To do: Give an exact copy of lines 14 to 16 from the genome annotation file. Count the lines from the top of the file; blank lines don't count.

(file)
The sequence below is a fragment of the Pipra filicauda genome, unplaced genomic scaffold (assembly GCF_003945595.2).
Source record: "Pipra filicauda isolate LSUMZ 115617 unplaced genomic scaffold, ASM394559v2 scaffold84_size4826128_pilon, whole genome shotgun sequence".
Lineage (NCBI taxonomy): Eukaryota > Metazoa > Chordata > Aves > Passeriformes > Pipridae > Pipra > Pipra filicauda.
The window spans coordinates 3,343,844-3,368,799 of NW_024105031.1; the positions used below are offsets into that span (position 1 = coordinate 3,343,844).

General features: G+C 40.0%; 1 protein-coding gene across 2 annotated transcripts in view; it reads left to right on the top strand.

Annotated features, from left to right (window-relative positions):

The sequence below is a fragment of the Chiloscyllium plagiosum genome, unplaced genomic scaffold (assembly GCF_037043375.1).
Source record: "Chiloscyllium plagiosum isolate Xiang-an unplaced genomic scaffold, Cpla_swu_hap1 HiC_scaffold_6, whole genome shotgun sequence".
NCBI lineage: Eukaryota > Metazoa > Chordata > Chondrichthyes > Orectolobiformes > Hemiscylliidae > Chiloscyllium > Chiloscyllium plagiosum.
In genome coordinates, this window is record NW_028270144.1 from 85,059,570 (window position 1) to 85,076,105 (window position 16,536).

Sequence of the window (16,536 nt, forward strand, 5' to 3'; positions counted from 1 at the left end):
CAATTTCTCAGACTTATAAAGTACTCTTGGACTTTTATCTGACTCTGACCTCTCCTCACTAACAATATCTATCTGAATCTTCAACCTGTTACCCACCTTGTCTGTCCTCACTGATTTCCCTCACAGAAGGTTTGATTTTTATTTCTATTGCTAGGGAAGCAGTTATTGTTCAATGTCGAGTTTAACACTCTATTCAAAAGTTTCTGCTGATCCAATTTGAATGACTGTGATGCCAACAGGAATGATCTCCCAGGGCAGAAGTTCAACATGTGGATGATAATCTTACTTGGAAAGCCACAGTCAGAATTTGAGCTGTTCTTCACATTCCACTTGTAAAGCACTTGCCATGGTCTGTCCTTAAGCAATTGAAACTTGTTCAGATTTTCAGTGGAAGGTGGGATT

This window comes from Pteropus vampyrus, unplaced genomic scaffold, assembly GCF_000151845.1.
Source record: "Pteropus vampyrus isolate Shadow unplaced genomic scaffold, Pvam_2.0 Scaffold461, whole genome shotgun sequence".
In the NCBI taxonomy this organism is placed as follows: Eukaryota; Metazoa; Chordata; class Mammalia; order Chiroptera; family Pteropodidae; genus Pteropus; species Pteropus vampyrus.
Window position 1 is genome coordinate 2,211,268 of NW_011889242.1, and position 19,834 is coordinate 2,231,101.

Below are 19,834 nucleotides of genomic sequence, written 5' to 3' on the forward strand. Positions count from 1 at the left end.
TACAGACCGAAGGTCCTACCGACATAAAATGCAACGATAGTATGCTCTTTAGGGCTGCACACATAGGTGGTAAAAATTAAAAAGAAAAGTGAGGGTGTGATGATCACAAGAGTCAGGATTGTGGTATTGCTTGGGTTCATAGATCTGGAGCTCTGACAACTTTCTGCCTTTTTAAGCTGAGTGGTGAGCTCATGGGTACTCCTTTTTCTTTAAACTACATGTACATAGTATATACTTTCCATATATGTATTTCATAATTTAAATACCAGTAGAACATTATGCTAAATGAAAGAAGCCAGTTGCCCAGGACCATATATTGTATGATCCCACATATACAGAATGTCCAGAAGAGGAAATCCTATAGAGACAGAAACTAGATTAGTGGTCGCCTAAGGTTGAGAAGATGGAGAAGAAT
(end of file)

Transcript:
Source record: "Pteropus vampyrus isolate Shadow unplaced genomic scaffold, Pvam_2.0 Scaffold461, whole genome shotgun sequence".
In the NCBI taxonomy this organism is placed as follows: Eukaryota; Metazoa; Chordata; class Mammalia; order Chiroptera; family Pteropodidae; genus Pteropus; species Pteropus vampyrus.
Window position 1 is genome coordinate 2,211,268 of NW_011889242.1, and position 19,834 is coordinate 2,231,101.